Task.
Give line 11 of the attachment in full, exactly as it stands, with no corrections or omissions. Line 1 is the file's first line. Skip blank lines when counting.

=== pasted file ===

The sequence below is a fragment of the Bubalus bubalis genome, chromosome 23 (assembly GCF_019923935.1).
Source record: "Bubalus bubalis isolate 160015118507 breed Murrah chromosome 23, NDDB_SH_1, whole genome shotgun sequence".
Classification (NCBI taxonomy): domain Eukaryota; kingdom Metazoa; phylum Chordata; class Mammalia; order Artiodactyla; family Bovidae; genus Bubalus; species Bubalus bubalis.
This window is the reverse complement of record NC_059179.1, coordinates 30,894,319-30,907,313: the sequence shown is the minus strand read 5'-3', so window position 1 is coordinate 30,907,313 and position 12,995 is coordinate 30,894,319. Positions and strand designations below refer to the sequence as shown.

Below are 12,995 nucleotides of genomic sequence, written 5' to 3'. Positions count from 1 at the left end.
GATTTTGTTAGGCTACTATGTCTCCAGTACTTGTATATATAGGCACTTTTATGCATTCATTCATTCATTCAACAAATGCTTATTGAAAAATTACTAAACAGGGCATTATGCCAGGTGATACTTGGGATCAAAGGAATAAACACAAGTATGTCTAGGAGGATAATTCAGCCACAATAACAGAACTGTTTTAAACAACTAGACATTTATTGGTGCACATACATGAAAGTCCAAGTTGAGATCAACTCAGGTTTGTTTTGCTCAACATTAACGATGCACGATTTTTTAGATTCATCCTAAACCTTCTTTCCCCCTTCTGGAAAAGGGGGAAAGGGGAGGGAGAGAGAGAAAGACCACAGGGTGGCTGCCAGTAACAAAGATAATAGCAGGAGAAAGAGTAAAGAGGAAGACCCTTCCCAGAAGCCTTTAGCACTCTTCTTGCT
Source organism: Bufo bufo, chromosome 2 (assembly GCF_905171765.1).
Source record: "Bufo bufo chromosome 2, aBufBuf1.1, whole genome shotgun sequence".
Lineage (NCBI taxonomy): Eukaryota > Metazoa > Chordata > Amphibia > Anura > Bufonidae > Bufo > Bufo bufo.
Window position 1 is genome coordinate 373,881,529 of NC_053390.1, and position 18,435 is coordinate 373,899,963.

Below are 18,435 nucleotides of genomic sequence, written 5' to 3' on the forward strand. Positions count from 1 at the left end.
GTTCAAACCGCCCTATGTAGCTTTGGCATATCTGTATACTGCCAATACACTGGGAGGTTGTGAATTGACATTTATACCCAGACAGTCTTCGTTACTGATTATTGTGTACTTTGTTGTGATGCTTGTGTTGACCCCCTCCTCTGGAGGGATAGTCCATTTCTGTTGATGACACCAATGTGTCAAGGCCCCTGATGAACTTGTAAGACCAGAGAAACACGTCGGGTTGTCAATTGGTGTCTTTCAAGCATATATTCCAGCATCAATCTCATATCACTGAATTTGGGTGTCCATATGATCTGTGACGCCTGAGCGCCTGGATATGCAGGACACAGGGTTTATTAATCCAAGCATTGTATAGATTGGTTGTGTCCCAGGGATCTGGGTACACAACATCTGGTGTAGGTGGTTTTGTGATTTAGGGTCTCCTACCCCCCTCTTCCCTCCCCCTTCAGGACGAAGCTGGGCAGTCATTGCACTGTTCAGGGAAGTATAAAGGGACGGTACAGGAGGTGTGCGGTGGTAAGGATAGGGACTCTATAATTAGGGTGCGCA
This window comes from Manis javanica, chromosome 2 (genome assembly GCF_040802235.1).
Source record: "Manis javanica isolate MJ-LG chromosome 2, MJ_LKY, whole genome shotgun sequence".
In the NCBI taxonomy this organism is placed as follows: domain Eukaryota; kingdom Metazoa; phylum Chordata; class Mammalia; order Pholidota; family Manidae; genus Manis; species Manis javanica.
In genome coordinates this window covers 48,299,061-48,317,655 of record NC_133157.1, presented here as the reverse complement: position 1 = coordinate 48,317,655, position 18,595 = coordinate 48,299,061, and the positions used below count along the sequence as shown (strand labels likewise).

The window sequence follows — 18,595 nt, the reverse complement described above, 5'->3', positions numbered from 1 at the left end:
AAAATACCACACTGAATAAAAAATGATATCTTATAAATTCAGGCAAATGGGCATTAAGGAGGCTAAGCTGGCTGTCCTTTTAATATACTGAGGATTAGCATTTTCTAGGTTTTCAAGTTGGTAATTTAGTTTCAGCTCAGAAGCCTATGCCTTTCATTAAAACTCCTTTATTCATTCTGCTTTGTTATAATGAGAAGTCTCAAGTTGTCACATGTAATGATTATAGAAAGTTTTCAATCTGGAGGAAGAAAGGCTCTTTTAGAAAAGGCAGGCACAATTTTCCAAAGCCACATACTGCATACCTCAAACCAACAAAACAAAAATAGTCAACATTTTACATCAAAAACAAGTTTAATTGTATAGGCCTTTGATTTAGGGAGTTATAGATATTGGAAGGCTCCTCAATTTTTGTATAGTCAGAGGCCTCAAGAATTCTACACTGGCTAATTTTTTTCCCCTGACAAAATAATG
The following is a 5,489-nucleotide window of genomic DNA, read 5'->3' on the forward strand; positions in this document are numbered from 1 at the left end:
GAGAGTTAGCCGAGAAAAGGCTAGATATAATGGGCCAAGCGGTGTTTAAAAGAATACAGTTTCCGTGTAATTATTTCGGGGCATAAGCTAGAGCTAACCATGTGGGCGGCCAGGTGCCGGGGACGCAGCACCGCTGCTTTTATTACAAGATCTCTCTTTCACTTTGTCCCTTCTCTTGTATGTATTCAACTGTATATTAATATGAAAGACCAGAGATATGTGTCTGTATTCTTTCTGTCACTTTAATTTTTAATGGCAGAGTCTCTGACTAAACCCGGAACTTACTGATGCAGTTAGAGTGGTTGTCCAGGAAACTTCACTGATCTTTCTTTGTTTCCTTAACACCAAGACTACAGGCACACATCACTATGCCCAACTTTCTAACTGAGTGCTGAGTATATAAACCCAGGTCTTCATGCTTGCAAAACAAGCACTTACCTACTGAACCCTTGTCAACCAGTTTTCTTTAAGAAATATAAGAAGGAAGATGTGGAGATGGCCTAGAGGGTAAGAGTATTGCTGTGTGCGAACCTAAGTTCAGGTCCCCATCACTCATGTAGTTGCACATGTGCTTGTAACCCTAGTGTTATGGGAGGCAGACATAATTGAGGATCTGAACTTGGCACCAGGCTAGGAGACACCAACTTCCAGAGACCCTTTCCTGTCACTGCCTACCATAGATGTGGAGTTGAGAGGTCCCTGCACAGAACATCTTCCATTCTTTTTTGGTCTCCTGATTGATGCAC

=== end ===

Below are 18,435 nucleotides of genomic sequence, written 5' to 3' on the forward strand. Positions count from 1 at the left end.